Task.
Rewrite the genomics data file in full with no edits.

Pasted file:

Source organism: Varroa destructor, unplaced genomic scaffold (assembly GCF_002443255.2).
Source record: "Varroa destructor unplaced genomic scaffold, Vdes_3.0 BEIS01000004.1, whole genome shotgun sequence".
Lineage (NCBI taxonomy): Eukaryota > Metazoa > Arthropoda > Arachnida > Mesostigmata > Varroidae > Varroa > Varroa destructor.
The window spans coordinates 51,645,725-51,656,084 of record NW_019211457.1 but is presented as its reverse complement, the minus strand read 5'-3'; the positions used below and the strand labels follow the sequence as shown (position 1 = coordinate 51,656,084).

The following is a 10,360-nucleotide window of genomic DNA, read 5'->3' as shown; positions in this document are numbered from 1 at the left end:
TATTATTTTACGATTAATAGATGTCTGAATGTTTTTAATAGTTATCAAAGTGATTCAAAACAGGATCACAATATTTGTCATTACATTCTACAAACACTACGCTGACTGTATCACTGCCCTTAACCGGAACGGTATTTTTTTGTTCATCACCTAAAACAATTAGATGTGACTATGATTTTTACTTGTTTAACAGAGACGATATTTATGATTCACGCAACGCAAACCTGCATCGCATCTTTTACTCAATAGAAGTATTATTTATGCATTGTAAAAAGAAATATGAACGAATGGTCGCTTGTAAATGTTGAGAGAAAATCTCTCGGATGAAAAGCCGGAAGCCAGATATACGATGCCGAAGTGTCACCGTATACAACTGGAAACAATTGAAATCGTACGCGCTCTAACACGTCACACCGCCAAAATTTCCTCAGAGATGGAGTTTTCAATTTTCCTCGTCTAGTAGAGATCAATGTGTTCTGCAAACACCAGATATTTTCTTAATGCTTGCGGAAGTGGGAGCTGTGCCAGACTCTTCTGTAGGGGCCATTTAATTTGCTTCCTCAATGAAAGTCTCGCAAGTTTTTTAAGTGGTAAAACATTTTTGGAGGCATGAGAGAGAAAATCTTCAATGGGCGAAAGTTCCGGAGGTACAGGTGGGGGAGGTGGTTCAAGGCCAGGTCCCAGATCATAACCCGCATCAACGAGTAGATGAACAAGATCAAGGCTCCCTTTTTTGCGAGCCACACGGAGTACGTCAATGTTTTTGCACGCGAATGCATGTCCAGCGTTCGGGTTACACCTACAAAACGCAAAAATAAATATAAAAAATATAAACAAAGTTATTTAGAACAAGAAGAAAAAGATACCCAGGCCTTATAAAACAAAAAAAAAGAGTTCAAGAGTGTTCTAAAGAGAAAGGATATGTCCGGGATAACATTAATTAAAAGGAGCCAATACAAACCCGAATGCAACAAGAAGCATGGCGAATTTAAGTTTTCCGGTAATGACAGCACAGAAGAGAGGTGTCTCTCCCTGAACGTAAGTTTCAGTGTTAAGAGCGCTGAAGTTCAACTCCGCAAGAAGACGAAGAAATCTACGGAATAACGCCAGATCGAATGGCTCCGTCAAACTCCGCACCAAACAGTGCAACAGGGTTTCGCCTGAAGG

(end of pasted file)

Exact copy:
Source organism: Varroa destructor, unplaced genomic scaffold (assembly GCF_002443255.2).
Source record: "Varroa destructor unplaced genomic scaffold, Vdes_3.0 BEIS01000004.1, whole genome shotgun sequence".
Lineage (NCBI taxonomy): Eukaryota > Metazoa > Arthropoda > Arachnida > Mesostigmata > Varroidae > Varroa > Varroa destructor.
The window spans coordinates 51,645,725-51,656,084 of record NW_019211457.1 but is presented as its reverse complement, the minus strand read 5'-3'; the positions used below and the strand labels follow the sequence as shown (position 1 = coordinate 51,656,084).

The following is a 10,360-nucleotide window of genomic DNA, read 5'->3' as shown; positions in this document are numbered from 1 at the left end:
TATTATTTTACGATTAATAGATGTCTGAATGTTTTTAATAGTTATCAAAGTGATTCAAAACAGGATCACAATATTTGTCATTACATTCTACAAACACTACGCTGACTGTATCACTGCCCTTAACCGGAACGGTATTTTTTTGTTCATCACCTAAAACAATTAGATGTGACTATGATTTTTACTTGTTTAACAGAGACGATATTTATGATTCACGCAACGCAAACCTGCATCGCATCTTTTACTCAATAGAAGTATTATTTATGCATTGTAAAAAGAAATATGAACGAATGGTCGCTTGTAAATGTTGAGAGAAAATCTCTCGGATGAAAAGCCGGAAGCCAGATATACGATGCCGAAGTGTCACCGTATACAACTGGAAACAATTGAAATCGTACGCGCTCTAACACGTCACACCGCCAAAATTTCCTCAGAGATGGAGTTTTCAATTTTCCTCGTCTAGTAGAGATCAATGTGTTCTGCAAACACCAGATATTTTCTTAATGCTTGCGGAAGTGGGAGCTGTGCCAGACTCTTCTGTAGGGGCCATTTAATTTGCTTCCTCAATGAAAGTCTCGCAAGTTTTTTAAGTGGTAAAACATTTTTGGAGGCATGAGAGAGAAAATCTTCAATGGGCGAAAGTTCCGGAGGTACAGGTGGGGGAGGTGGTTCAAGGCCAGGTCCCAGATCATAACCCGCATCAACGAGTAGATGAACAAGATCAAGGCTCCCTTTTTTGCGAGCCACACGGAGTACGTCAATGTTTTTGCACGCGAATGCATGTCCAGCGTTCGGGTTACACCTACAAAACGCAAAAATAAATATAAAAAATATAAACAAAGTTATTTAGAACAAGAAGAAAAAGATACCCAGGCCTTATAAAACAAAAAAAAAGAGTTCAAGAGTGTTCTAAAGAGAAAGGATATGTCCGGGATAACATTAATTAAAAGGAGCCAATACAAACCCGAATGCAACAAGAAGCATGGCGAATTTAAGTTTTCCGGTAATGACAGCACAGAAGAGAGGTGTCTCTCCCTGAACGTAAGTTTCAGTGTTAAGAGCGCTGAAGTTCAACTCCGCAAGAAGACGAAGAAATCTACGGAATAACGCCAGATCGAATGGCTCCGTCAAACTCCGCACCAAACAGTGCAACAGGGTTTCGCCTGAAGG